HOPE OVERFLOWING

stories of grace, hope and life beyond cancer


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Hope always

notepad

Recently I have been inspired by all of the lovely typography people on Instagram who share beautiful hand drawn images of inspiring/funny/random words that they have written or painted onto crisp sheets of paper.

Since I was a little girl I have always loved pretty stationery, nice pens and beautiful writing and my ten year old self even did a calligraphy course one school holidays. I think as a result of this life-long love I find these beautiful hand drawn photos such a highlight of my Instagram scrolling and I always pause to look at them and wonder how they have been crafted. 

So, last weekend, in a fit of enthusiasm and a desire to be like these Instagrammers, I decided to buy myself a sketch pad and fine liner pen and have a go myself. When I buy nice craft supplies I often will hold back on using them, rather preferring to save them for when I have something truly special or ‘worthy’ to create, but this time I challenged myself just to go for it and get practising!

That evening I was sitting chatting to Joel when these two words popped into my head – “Hope Always” so I quickly jumped up and did this little doodle.

hope always

As I did it I started to think about these words…

Hope always. 

They can mean many things.

These words are a sort of motto of one of the breast cancer chat groups to which I belong. This particular group is for women with the specific strand of breast cancer that I had. Although it is a small group, as this type of breast cancer is so rare, it is also a group where lots of the women walk a very hard path due to the aggressive and unpredictable nature of the disease.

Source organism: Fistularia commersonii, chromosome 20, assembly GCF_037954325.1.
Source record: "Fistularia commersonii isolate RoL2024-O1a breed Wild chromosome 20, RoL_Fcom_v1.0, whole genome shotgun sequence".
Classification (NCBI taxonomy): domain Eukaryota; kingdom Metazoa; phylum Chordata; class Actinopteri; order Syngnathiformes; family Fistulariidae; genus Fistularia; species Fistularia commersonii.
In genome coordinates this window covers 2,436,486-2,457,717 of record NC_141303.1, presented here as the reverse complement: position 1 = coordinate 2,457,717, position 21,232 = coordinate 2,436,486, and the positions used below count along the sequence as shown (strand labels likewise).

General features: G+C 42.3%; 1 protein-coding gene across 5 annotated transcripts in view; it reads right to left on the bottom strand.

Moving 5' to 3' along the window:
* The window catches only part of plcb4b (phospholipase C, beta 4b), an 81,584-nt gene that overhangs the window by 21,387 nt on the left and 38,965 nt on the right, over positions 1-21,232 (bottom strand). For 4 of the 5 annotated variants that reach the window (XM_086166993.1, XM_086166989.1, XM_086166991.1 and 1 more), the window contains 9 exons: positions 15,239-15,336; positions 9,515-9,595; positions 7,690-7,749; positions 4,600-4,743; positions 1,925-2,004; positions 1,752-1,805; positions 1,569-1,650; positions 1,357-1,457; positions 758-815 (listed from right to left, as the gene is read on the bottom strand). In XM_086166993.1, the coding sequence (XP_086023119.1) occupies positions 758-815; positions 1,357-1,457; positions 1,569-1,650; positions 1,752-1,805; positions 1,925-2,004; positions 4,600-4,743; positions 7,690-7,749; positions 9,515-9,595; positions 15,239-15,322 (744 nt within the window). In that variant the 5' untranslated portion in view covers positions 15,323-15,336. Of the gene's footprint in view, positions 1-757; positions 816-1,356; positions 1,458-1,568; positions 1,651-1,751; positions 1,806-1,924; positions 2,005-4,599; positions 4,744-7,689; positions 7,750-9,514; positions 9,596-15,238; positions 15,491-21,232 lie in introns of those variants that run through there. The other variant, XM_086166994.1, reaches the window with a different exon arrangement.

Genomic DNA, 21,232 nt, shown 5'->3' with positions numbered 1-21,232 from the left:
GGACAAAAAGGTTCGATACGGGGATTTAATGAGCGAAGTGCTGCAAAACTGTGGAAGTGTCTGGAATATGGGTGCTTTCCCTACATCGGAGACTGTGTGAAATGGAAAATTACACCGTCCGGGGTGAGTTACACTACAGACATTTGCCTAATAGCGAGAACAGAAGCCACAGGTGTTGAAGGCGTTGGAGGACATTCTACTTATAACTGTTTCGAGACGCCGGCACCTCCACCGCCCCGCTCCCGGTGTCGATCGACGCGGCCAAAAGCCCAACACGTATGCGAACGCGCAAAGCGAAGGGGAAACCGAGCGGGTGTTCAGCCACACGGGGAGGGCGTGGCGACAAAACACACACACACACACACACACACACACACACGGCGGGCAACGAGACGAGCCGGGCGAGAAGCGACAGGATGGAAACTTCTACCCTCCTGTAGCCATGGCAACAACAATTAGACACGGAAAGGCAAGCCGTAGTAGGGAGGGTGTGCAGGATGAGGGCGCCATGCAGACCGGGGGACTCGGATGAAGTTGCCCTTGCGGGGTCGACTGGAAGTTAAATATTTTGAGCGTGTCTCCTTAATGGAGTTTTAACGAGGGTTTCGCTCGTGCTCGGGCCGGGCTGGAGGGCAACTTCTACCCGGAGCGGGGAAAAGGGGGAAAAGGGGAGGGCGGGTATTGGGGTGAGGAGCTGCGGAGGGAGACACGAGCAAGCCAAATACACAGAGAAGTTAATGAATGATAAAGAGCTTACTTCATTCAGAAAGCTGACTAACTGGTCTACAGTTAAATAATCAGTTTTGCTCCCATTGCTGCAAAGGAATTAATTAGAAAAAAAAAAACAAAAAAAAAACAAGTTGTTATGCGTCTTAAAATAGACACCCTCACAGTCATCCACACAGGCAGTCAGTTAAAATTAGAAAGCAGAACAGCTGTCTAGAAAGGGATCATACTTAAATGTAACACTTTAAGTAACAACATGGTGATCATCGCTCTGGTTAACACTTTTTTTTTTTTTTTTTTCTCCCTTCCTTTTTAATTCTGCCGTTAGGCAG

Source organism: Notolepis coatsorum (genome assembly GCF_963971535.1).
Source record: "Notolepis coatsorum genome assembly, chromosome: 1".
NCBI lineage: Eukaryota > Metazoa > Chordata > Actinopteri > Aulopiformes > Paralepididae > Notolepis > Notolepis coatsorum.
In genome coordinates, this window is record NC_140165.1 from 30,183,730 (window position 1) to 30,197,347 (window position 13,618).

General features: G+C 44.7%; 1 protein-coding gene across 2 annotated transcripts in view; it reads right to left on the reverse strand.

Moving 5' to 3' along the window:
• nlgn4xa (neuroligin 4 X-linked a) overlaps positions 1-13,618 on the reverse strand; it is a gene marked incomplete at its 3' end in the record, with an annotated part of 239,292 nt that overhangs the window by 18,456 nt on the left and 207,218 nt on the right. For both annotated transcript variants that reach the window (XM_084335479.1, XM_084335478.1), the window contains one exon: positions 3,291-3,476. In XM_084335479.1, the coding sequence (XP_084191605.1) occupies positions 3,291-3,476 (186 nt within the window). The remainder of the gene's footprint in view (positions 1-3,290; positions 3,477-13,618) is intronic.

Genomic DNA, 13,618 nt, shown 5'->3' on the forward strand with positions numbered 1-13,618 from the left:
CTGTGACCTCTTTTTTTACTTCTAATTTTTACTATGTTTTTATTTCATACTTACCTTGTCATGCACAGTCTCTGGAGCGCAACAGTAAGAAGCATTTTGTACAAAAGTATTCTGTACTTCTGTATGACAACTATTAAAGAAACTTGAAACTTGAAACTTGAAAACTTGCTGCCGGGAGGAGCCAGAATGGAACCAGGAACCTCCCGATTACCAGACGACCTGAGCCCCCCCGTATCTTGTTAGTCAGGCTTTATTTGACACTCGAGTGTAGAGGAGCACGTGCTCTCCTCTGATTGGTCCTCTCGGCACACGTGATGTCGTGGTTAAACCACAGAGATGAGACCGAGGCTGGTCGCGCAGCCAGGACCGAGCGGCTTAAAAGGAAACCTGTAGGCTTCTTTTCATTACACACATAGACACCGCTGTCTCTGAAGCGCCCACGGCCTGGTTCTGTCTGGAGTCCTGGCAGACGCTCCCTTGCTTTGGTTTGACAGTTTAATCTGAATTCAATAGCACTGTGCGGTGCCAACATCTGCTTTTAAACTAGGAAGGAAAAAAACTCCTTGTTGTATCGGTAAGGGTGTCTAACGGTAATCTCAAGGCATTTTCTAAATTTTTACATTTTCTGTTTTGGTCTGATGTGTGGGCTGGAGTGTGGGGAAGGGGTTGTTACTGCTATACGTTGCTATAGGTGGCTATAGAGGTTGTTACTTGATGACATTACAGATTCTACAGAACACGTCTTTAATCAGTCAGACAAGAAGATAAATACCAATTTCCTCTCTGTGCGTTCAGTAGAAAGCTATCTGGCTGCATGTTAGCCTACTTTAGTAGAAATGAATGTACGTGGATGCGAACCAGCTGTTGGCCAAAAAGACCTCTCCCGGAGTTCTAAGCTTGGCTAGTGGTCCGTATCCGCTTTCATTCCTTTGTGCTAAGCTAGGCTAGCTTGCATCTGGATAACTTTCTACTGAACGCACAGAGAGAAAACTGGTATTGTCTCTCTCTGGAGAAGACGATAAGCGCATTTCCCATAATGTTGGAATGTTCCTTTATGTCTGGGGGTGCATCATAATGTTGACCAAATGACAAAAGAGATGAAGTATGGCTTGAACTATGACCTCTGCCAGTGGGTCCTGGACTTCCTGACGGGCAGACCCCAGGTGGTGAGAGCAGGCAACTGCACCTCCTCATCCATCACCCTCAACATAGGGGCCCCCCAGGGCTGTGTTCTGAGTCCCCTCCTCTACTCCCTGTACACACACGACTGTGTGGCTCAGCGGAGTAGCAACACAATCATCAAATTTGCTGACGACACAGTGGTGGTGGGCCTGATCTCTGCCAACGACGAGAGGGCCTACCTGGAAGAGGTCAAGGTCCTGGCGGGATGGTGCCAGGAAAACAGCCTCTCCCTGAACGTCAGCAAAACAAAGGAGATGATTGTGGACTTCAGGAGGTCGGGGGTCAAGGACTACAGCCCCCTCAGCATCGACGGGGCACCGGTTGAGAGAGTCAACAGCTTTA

I love that this is the motto of the group and that despite all of the challenges that members face that there is this thread of hope that runs beneath it all. I love that women often finish their messages of encouragement to one another with the words, “Hope always” and these words always resonate somewhere deep within my soul. 

I was thinking a bit more about these words yesterday and the tiny phrase of scripture, which is part of a much larger and great section in Romans 5 sprung to mind:

Hope does not disappoint 

Another translation says, “Hope does not put us to shame” 

I know in my own life that sometimes it can be so hard to be hopeful. When our hopes are repeatedly dashed, when our dreams only seem to get further away rather than closer, when we see others doing or being what we so desperately hope for ourselves, it can be hard to keep moving forward, to keep hoping.

Because hope is risky.  

Allowing ourselves to hope opens us up to disappointment. It opens us up to pain and the possibility that our hopes will never be fulfilled in the way we dream. And that is hard.